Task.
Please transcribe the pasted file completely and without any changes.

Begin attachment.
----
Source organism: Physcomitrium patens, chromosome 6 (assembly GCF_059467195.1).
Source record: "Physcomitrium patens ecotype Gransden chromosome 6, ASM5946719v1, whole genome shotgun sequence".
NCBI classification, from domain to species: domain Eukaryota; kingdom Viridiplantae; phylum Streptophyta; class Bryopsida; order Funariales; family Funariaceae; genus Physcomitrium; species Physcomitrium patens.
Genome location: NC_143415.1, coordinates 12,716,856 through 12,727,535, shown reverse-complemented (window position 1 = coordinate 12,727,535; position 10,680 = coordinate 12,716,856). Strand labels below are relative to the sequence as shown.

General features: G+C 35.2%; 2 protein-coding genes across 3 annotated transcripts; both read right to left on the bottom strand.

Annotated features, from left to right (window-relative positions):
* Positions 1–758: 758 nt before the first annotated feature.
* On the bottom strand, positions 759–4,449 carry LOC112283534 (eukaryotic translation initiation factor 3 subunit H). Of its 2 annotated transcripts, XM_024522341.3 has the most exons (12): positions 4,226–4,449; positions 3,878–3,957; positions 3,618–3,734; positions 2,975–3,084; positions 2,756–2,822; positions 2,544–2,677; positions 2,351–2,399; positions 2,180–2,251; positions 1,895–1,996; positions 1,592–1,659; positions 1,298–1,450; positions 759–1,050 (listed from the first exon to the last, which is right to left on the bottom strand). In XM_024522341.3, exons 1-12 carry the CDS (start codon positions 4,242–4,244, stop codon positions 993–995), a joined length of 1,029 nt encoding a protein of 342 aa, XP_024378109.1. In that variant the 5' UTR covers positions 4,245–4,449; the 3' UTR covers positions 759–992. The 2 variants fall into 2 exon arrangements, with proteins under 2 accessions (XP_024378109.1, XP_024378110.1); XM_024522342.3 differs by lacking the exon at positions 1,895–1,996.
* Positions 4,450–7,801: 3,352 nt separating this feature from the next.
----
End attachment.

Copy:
Source organism: Physcomitrium patens, chromosome 6 (assembly GCF_059467195.1).
Source record: "Physcomitrium patens ecotype Gransden chromosome 6, ASM5946719v1, whole genome shotgun sequence".
NCBI classification, from domain to species: domain Eukaryota; kingdom Viridiplantae; phylum Streptophyta; class Bryopsida; order Funariales; family Funariaceae; genus Physcomitrium; species Physcomitrium patens.
Genome location: NC_143415.1, coordinates 12,716,856 through 12,727,535, shown reverse-complemented (window position 1 = coordinate 12,727,535; position 10,680 = coordinate 12,716,856). Strand labels below are relative to the sequence as shown.

General features: G+C 35.2%; 2 protein-coding genes across 3 annotated transcripts; both read right to left on the bottom strand.

Annotated features, from left to right (window-relative positions):
* Positions 1–758: 758 nt before the first annotated feature.
* On the bottom strand, positions 759–4,449 carry LOC112283534 (eukaryotic translation initiation factor 3 subunit H). Of its 2 annotated transcripts, XM_024522341.3 has the most exons (12): positions 4,226–4,449; positions 3,878–3,957; positions 3,618–3,734; positions 2,975–3,084; positions 2,756–2,822; positions 2,544–2,677; positions 2,351–2,399; positions 2,180–2,251; positions 1,895–1,996; positions 1,592–1,659; positions 1,298–1,450; positions 759–1,050 (listed from the first exon to the last, which is right to left on the bottom strand). In XM_024522341.3, exons 1-12 carry the CDS (start codon positions 4,242–4,244, stop codon positions 993–995), a joined length of 1,029 nt encoding a protein of 342 aa, XP_024378109.1. In that variant the 5' UTR covers positions 4,245–4,449; the 3' UTR covers positions 759–992. The 2 variants fall into 2 exon arrangements, with proteins under 2 accessions (XP_024378109.1, XP_024378110.1); XM_024522342.3 differs by lacking the exon at positions 1,895–1,996.
* Positions 4,450–7,801: 3,352 nt separating this feature from the next.